First, I should explain what the hell those words mean.  The early days of Bleach were about a dude name Ichigo that could see ghosts being recruited into being a type of psychopomp called a shinigami – or, as the official translation calls them, a Soul Reaper, a term I’m going to use out of personal preference.  The main duties of the Reapers were to force normal ghosts to move on to the afterlife, and to fight and purify Hollows, which are ghosts that stuck around to long and turned into monsters.

The main tool used for the second task is the Zanpakuto (Soul-Cutting Sword), which I’m going to call a Soul Cutter.  What this Soul Cutter is will take a while to explain, especially since a lot of this information comes from after Bleach went from a story about hunting ghost-monsters to a series of angsty sword fights.

A Soul Cutter, to put it simply, is the Soul Reapers power sealed into a sword.  This sword can transform and release that power when the Reaper calls its name.  This transformed state, “shikai (initial release),” gives the Reapers their unique powers that define how their fighting style differs from other Reapers.

In addition to these unique powers, the Soul Reapers have access to a type of magic called “Kido (way of oni).”  This magic consists of spells, cast by means of chants and other rituals.  Very little is explained about this magic, because the protagonist is to busy trying to reach the next plateau of power.  In fairness, it would be thematically inappropriate for Ichigo to bother with formal spells; stacking power ups is just his thing.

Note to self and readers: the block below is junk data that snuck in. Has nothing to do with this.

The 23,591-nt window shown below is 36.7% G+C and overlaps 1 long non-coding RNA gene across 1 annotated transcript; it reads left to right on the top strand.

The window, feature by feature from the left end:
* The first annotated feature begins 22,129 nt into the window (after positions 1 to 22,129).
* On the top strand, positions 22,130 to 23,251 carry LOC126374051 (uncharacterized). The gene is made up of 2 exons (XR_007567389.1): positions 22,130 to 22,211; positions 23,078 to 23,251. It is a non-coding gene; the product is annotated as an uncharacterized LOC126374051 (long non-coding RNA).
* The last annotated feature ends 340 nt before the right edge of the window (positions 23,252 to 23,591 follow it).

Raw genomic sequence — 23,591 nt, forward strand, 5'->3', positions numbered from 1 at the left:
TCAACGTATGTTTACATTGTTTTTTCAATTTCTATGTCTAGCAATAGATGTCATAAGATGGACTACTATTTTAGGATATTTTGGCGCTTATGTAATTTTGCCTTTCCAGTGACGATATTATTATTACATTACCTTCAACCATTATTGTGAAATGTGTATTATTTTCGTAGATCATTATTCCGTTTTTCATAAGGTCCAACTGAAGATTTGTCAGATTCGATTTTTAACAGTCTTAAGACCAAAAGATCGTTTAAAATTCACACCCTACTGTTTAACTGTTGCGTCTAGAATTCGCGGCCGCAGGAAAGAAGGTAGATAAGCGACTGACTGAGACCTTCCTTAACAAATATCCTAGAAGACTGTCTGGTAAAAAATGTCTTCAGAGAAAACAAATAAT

Now, what is known about Kido, mostly gathered from what what various characters mention when they talk up a particularly skilled Kido user, is that the chant for most spells can be skipped at the cost of reducing a spell’s effectiveness, and that the spells are classified into 99 levels in two schools: bakudo (barriers and other utility magic) and hado (blowing things up).

First of all, that’s not a whole lot of detail available.  I can accept it for what’s supposed to be a supplemental power, I suppose, but what’s hado doing there?  I guess I just have a problem with it thematically.  Every Soul Reaper has a weapon on them, so why do they need an entire class of supplemental powers just for doing damage?

If I was to do something that inspired by the Soul Reapers, I would probably ditch hado, and leave bakudo as the only secondary powers they had.  Bakudo’s main use is to keep the target from moving, so that the basic idea would be to paralyze the Hollow with magic spells, and then go in for the kill with the magic weapon.  This would work well with the Soul Reapers’ original portrayal as hunters, actually.

Now I’m thinking about hunter wizard samurai.  I’ll have to think about this further.